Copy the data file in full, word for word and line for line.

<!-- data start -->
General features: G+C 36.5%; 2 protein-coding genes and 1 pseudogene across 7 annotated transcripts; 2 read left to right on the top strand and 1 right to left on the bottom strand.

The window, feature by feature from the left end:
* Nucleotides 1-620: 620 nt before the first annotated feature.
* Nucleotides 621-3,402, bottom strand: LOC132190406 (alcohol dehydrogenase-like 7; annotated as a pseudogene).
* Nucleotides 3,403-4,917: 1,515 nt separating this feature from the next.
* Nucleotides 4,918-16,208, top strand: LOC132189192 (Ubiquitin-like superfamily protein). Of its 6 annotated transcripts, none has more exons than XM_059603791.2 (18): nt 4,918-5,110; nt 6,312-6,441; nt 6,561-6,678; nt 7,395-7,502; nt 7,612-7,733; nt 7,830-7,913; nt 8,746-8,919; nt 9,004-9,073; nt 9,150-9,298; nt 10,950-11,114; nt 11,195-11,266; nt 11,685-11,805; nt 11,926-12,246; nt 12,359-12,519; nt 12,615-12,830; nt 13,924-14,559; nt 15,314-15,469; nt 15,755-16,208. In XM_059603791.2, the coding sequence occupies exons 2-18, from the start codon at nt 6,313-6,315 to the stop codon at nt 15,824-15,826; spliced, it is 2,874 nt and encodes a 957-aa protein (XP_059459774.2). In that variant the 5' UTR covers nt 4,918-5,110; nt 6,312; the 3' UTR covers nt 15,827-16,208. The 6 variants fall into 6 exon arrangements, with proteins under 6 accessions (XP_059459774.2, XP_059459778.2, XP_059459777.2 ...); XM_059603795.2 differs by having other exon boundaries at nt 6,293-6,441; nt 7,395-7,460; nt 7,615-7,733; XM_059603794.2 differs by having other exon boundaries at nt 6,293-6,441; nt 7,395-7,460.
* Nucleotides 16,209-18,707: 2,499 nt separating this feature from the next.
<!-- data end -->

General features: G+C 36.5%; 2 protein-coding genes and 1 pseudogene across 7 annotated transcripts; 2 read left to right on the top strand and 1 right to left on the bottom strand.

The window, feature by feature from the left end:
* Nucleotides 1-620: 620 nt before the first annotated feature.
* Nucleotides 621-3,402, bottom strand: LOC132190406 (alcohol dehydrogenase-like 7; annotated as a pseudogene).
* Nucleotides 3,403-4,917: 1,515 nt separating this feature from the next.
* Nucleotides 4,918-16,208, top strand: LOC132189192 (Ubiquitin-like superfamily protein). Of its 6 annotated transcripts, none has more exons than XM_059603791.2 (18): nt 4,918-5,110; nt 6,312-6,441; nt 6,561-6,678; nt 7,395-7,502; nt 7,612-7,733; nt 7,830-7,913; nt 8,746-8,919; nt 9,004-9,073; nt 9,150-9,298; nt 10,950-11,114; nt 11,195-11,266; nt 11,685-11,805; nt 11,926-12,246; nt 12,359-12,519; nt 12,615-12,830; nt 13,924-14,559; nt 15,314-15,469; nt 15,755-16,208. In XM_059603791.2, the coding sequence occupies exons 2-18, from the start codon at nt 6,313-6,315 to the stop codon at nt 15,824-15,826; spliced, it is 2,874 nt and encodes a 957-aa protein (XP_059459774.2). In that variant the 5' UTR covers nt 4,918-5,110; nt 6,312; the 3' UTR covers nt 15,827-16,208. The 6 variants fall into 6 exon arrangements, with proteins under 6 accessions (XP_059459774.2, XP_059459778.2, XP_059459777.2 ...); XM_059603795.2 differs by having other exon boundaries at nt 6,293-6,441; nt 7,395-7,460; nt 7,615-7,733; XM_059603794.2 differs by having other exon boundaries at nt 6,293-6,441; nt 7,395-7,460.
* Nucleotides 16,209-18,707: 2,499 nt separating this feature from the next.